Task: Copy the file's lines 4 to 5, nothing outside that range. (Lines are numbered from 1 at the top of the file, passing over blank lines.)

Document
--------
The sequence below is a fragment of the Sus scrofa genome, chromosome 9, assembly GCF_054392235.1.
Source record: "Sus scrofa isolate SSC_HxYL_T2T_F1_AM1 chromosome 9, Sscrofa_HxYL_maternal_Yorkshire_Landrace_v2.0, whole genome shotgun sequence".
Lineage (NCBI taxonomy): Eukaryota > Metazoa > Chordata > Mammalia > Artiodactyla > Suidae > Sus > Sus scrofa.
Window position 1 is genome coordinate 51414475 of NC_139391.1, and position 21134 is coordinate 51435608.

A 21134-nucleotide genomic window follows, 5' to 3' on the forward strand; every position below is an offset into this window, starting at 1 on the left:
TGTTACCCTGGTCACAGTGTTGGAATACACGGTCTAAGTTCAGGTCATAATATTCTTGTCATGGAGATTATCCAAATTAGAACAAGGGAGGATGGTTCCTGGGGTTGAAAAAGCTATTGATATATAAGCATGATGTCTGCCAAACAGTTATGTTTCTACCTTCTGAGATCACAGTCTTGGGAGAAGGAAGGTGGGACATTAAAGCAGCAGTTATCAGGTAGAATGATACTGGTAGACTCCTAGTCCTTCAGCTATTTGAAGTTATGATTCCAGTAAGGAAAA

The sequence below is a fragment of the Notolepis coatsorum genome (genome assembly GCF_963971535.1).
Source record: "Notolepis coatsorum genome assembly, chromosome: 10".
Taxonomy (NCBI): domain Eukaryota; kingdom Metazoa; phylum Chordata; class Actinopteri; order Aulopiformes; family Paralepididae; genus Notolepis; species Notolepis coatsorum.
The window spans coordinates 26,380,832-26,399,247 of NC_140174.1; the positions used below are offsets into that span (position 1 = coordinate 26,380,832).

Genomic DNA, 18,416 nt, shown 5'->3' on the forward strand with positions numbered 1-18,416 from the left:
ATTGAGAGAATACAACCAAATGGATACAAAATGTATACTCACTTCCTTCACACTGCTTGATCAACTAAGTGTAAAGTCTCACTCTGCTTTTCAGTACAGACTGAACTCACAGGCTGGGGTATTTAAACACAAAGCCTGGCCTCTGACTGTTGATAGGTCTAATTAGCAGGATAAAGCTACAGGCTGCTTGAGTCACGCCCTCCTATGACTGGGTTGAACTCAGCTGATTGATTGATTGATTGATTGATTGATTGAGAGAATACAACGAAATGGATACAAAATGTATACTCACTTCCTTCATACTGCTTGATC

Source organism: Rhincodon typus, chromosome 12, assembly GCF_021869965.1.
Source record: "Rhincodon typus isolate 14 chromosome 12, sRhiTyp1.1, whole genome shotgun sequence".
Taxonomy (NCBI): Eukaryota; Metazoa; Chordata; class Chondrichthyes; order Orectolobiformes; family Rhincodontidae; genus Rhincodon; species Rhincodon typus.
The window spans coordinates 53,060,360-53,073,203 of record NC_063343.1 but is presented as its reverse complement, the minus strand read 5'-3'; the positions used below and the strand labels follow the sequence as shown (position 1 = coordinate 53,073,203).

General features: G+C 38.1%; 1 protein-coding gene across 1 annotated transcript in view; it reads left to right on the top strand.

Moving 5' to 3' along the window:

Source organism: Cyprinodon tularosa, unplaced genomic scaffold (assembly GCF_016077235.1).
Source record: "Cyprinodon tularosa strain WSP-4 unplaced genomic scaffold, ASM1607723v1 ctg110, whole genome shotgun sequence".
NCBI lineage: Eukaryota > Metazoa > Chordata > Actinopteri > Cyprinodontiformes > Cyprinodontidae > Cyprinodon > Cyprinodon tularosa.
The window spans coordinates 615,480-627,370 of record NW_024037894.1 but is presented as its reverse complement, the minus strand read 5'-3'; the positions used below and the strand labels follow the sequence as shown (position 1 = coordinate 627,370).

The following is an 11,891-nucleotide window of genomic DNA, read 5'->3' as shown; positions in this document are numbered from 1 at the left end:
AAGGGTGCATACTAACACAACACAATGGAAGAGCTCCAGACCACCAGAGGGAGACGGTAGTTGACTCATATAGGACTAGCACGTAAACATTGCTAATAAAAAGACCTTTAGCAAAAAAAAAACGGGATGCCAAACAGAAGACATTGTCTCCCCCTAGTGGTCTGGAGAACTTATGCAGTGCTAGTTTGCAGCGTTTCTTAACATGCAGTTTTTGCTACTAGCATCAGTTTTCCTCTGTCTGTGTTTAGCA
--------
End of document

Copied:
Window position 1 is genome coordinate 51414475 of NC_139391.1, and position 21134 is coordinate 51435608.

A 21134-nucleotide genomic window follows, 5' to 3' on the forward strand; every position below is an offset into this window, starting at 1 on the left: